Galvanising mass vaccines
Do not show your face at a football game if you’re not vaxxed: Safa
On Friday, the health department and Safa will give details of pilot project for spectators for Tuesday’s Bafana game
Friday could be a red-letter day in the country’s battle against Covid-19, as e-vaccination certificates come on line and football fans hungry to watch live games get the lowdown on the upcoming Bafana Bafana qualifier against Ethiopia.
Celebrities are set to take part in a joint press conference involving the health department, which is launching the e-vaccination site for certificates, and the South African Football Association (Safa), which will reveal details of its pilot project for which 2,000 spectators, verifiably vaccinated, will be allowed to attend Tuesday’s match .
Dominic Chimhavi, spokesperson for Safa, told Sunday Times Daily this week that the association wanted football to be part of the solution by playing a major role in “galvanising mass vaccines”.
He said spectators’ return to games also brings informal traders and taxi drivers, and thus stimulates the flagging informal economy.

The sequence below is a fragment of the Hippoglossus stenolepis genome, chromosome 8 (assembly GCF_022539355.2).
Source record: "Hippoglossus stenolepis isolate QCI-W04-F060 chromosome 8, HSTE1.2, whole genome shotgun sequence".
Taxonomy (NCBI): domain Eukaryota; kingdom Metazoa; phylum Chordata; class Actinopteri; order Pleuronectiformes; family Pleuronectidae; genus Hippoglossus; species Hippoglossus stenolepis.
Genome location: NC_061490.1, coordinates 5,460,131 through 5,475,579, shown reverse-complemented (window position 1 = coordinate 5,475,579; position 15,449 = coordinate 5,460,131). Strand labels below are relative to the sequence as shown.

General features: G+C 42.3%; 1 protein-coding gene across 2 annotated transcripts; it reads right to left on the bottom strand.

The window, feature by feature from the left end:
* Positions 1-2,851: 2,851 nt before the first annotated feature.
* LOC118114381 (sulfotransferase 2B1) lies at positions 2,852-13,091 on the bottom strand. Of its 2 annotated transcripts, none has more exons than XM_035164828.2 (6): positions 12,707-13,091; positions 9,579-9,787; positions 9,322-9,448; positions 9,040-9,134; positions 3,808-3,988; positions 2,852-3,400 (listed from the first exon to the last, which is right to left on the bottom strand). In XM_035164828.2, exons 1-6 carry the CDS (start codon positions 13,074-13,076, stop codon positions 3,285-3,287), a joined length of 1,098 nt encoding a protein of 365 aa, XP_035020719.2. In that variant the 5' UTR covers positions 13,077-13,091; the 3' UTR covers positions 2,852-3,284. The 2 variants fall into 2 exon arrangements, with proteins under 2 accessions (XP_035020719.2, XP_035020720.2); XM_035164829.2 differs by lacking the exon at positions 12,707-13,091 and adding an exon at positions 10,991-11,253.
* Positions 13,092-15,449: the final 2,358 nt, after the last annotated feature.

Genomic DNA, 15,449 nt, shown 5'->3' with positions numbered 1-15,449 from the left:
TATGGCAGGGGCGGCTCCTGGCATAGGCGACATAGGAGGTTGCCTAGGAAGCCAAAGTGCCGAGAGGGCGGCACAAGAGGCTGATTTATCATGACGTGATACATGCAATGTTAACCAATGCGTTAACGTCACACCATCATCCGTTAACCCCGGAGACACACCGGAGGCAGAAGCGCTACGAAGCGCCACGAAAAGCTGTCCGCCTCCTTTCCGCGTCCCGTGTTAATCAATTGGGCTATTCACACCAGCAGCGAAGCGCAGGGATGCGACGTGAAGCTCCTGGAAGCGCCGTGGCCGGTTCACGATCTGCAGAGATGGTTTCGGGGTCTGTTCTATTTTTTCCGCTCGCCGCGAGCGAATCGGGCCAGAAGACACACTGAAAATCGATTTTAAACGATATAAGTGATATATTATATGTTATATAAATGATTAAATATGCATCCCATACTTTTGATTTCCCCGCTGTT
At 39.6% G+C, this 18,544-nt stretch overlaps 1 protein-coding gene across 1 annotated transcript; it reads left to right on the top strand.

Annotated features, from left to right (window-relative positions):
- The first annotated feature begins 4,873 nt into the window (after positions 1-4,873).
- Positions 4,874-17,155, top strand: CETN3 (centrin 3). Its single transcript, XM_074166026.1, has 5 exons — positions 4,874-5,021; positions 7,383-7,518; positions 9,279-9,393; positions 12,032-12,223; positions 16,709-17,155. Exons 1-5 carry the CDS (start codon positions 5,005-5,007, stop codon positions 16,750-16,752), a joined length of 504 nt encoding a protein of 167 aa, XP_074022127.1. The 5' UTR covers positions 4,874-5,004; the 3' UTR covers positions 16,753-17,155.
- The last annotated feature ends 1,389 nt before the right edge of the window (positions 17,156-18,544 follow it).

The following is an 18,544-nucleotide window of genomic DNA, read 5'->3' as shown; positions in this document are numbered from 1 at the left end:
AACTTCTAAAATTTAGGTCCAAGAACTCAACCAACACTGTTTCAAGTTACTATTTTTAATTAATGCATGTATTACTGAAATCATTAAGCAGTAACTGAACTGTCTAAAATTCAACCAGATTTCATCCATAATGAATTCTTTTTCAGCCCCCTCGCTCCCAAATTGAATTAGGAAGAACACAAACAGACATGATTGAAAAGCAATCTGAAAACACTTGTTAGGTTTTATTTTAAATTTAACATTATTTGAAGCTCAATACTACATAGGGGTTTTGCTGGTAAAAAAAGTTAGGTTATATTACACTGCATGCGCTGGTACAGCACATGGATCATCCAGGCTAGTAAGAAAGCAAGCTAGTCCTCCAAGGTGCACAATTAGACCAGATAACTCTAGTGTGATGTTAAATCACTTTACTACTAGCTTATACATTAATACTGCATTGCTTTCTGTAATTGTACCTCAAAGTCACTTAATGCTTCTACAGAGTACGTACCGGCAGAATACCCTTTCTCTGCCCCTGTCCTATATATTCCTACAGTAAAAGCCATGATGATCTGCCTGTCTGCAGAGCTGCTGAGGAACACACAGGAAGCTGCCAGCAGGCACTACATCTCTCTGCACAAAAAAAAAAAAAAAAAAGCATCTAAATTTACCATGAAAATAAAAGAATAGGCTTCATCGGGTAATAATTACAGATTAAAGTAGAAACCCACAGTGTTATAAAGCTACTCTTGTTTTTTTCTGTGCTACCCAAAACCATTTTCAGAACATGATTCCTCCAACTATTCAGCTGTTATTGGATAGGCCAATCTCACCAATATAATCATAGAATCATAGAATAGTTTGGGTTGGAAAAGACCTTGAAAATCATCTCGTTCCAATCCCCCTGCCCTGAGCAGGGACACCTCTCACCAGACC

“Everything has been finalised and we will reveal the details on Friday on exactly how the logistics of this will work, but one thing is for sure, the 2,000 fans who are allowed entry into the game will have to prove that they have been vaccinated,” he said.
“Whether you’re a player, a fan, a celebrity at our press conference, a taxi driver shuttling people or a gogo selling pap by the stadium, do not show your face around here if you have not been vaccinated,” he added.
Earlier this week, Safa president Danny Jordaan met national health minister Joe Phaahla to discuss the prospect of fans returning to the stadiums for the beautiful game.
There it was decided that, as a “pilot project”, some fans could gain entry to the World Cup qualifier, said Chimhavi, adding this would “test the idea of having people prove they’re vaccinated before returning to watch their favourite sports”.
The launch of the official e-vaccination site has not been without major teething problems.
Throughout the week, many South Africans accessed the e-vaccination site which had prematurely gone live.
Though the site was authentic, the department of health’s Foster Mohale told Sunday Times Daily it had gone live “for testing purposes” and that because the branding included by the web developers was not correct, a “fake” stamp was now doing the rounds on social media.
This caused havoc on social media as fear spread that private information of vaccines had been breached and that the certificates themselves were fake.
But, Mohale said it was the legitimate home of the e-vaccination portal.
“We are going to officially launch tomorrow and we are busy testing the site so you have to take it live to test if it is working. Once it’s live, people who are lucky can download it, but we are encouraging people to exercise patience. We want to assure you there is no breach of any personal info,” he said.
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